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Moving Forward

Updated: Feb 22, 2022

In my 20s, I spent 18-hour days on film sets. I’d doze off on the way to and from work, my car veering and my brain fuzzy. I often thought that if I could handle that arduous job, anything in my life moving forward would seem simpler. That was before I entered the world of Motherhood and mortgages. The problems I faced while a production assistant on movie sets were those of fairy tales, wrapped up neatly by the day’s end. The extras went home, the walkies turned off, and the cameras stopped rolling. But the stuff I deal with now is a whole different story. It’s real life, unscripted and ongoing. And as the week’s stressors pile on, they gradually weaken me, making me vulnerable to even more difficulties, like how open wounds lead to further infections.

Such was the case the other morning when I went through my routine of moving Autumn’s push wagon from its storage place behind my car. Only that day, something was different. Worry and exhaustion were causing my once vibrant brain to slowly leak air, rendering it too weak to fight the thought that had been living in my subconscious for months.

“I should have let Autumn play with this more often.”

There was a time when she was obsessed with the wagon, and for good reason. It was the best friend she leaned on for walking when she wasn’t quite ready to go it alone. It’d be like if I were given a set of wings – no doubt I’d want to spend all day flying. But at the time, instead of recognizing it for what it was to her – freedom and opportunity – I could only see what it meant to me – a hindrance to arriving anywhere on time. Because once we were in the garage and she locked eyes on her new love, nothing else mattered. Not the music class nor the pool.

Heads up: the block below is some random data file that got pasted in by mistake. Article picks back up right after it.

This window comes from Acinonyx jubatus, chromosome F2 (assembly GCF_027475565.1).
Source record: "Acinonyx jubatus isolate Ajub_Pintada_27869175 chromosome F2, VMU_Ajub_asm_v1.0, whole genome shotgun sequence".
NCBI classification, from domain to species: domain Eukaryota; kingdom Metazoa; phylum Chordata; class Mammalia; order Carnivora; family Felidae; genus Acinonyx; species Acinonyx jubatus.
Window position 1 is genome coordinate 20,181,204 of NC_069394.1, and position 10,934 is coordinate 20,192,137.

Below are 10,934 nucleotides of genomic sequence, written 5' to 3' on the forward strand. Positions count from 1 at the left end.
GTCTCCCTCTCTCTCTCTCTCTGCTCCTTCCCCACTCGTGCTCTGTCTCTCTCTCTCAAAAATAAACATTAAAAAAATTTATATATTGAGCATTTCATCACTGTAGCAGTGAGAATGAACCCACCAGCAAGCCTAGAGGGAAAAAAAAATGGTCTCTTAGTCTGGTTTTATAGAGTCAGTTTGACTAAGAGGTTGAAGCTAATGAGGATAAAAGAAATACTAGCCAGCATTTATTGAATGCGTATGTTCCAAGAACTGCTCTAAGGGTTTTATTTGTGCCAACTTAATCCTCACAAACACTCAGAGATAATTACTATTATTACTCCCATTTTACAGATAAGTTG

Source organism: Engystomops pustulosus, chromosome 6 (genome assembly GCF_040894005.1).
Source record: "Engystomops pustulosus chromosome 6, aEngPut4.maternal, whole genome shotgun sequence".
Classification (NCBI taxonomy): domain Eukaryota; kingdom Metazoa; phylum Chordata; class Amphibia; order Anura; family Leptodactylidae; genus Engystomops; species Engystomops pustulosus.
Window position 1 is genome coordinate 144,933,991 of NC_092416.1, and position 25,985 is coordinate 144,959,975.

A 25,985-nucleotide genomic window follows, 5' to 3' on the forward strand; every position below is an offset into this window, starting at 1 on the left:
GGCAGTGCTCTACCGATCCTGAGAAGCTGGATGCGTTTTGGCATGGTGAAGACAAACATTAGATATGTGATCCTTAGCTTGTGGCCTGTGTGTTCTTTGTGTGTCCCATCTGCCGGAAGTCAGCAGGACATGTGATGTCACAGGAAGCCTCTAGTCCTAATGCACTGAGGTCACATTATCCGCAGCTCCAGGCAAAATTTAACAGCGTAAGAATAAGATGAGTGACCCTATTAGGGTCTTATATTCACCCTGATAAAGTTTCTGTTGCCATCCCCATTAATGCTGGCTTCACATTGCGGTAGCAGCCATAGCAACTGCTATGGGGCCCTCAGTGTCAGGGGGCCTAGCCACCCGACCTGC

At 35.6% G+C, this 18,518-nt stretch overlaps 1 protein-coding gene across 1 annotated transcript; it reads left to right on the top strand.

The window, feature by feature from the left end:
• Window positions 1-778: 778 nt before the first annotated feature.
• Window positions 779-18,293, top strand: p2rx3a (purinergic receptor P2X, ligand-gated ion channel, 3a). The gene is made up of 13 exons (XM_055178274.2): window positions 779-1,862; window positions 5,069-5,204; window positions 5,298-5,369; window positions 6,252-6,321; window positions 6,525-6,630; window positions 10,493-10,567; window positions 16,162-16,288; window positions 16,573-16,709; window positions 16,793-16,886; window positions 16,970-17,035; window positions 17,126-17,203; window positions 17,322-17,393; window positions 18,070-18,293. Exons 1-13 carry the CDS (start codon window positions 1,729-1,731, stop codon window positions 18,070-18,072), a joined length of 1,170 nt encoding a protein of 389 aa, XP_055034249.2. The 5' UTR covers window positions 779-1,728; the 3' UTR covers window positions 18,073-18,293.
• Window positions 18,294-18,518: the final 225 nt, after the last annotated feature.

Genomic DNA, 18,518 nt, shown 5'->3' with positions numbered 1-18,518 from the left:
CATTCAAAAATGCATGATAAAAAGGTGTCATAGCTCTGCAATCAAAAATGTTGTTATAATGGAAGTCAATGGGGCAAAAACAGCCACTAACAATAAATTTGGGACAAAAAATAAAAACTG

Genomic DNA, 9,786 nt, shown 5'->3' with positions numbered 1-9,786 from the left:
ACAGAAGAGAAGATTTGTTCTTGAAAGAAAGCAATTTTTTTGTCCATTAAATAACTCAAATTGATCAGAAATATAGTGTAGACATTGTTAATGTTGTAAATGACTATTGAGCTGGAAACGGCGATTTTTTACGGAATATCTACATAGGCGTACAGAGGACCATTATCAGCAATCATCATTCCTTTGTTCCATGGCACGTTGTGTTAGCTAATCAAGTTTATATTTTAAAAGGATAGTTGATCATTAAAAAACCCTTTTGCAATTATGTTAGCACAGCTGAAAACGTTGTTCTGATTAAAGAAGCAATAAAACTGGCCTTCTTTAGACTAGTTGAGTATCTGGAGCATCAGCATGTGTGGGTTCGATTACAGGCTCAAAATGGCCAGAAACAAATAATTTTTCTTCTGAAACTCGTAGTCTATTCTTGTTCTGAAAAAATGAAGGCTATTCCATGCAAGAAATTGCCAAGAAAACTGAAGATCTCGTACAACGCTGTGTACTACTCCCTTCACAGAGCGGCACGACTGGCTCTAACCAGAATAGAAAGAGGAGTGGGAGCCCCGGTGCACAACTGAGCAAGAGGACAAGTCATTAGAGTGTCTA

“Autumn, we can’t just walk up and down the sidewalk all day,” I’d explain as she pointed and cried while being forced into her carseat. We had places to go and people to see. And then the other day, when I was so broken and beat, it hit me.

I was wrong. And this time, it affected my daughter, who had been trying to tell me all along that yes, in fact, it was not only possible, but preferable, to walk up and down the sidewalk all day, and that in our absence, the classes would, in fact, go on. The stores wouldn’t go bankrupt, and life as we knew it would continue, albeit slightly differently. I’m finally facing the reality that I clutter my life – overschedule, overplan, and overbuy – because the alternative – having nowhere to go and nothing to do – is terrifying. It was all rolling along well that way until I became a mom to a daughter who desperately just wanted to go for a stroll.

It’s forcing me to stop and clean – to get rid of extra stuff both in my closets and on my schedule – so my mind, too, can become clearer. Because while that wagon has been demoted from a best friend with endless possibilities of exploration to a chalk storage cart, there will be future incidents. There’ll be times when I’ll make plans, and Autumn will laugh at the mere thought. Or more likely cry because she’d rather stay home and pour water from one cup to another. And I promise myself that I’ll do better. I’ll de-clutter and consider more often what she prefers.

Yesterday we had Tot Rock. For the first time, instead of telling her we were going, I asked.

“Do you want to go to music?” I said. I don’t always understand everything she says, but this time, her response was clear.


I was shocked. She loves dancing and singing, playing instruments and running around. Then again, just because I like yoga doesn’t mean I want to practice every time it’s offered. So we didn’t go, and I still can’t believe it. We actually did not go. I’m not 100% sure, but I’d wager a good amount that her peers still marched in circles and shook rattles. And with no set plans on a Saturday in February, I realized that being with each other was more than enough.

Mommy On.

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